What is that you ask? Basically, you tell the bank of the new amount of equity in your house (through proper procedure of course), and the bank transfers the amount you require from EQUITY to LIABILITY, and now you can withdraw that money. Of course, this will add to your LIABILITY section and decrease your EQUITY section. In other words, you are borrowing more money from the bank and use that NEW EQUITY as a collateral.

Have a look at the diagram below:

Equity Diagram

Why would people refinance then? Well, normally, people do that so that they can use that “locked up” money to purchase other investment properties. Then, the following year, as the price of that first house and the newly-purchased house increase, more EQUITY will be available. Now, they might want to withdraw that further EQUITY and purchase more properties.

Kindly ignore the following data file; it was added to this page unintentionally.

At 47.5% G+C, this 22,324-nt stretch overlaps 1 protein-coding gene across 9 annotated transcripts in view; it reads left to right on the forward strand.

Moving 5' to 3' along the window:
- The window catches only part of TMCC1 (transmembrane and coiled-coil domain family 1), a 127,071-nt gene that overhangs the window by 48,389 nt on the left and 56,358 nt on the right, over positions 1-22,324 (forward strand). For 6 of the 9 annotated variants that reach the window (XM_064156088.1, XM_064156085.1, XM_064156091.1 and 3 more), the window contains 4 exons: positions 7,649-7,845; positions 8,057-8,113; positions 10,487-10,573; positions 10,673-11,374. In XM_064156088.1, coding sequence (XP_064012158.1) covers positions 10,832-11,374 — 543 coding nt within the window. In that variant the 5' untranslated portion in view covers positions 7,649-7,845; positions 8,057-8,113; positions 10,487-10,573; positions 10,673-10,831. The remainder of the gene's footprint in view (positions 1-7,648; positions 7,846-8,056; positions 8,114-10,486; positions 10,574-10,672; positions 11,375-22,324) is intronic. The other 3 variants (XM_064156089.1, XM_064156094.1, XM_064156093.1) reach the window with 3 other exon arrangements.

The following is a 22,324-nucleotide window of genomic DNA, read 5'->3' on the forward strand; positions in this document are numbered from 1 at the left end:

In a way, it’s like rearing goats. You first buy father goat and mother goat. Then they procreate, thus producing baby goats. These baby goats grow up, then father goat and mother goat procreate again, and baby goats also procreate, producing more goats. You get the picture.

In this case, you’re trying to breed properties.

Alright, till next post.

P.S. This post is not a specific advice or recommendation to do anything. Consult your financial advisers before investing your money. Refer to my DISCLAIMER.

Go to HOME



About nadlique

This blog is about the journey of a 28-year-old Malaysian towards financial freedom. This blog was started back when the blogger was 21 years old. However, his journey towards financial freedom had begun way before that. Materials such as investing, business, entrepreneurship, equities, and real estate are presented. The author also posts his thoughts and observations on life in general.


  1. i still dont get the picture, the part where the mother and the father of the goat making a family.:P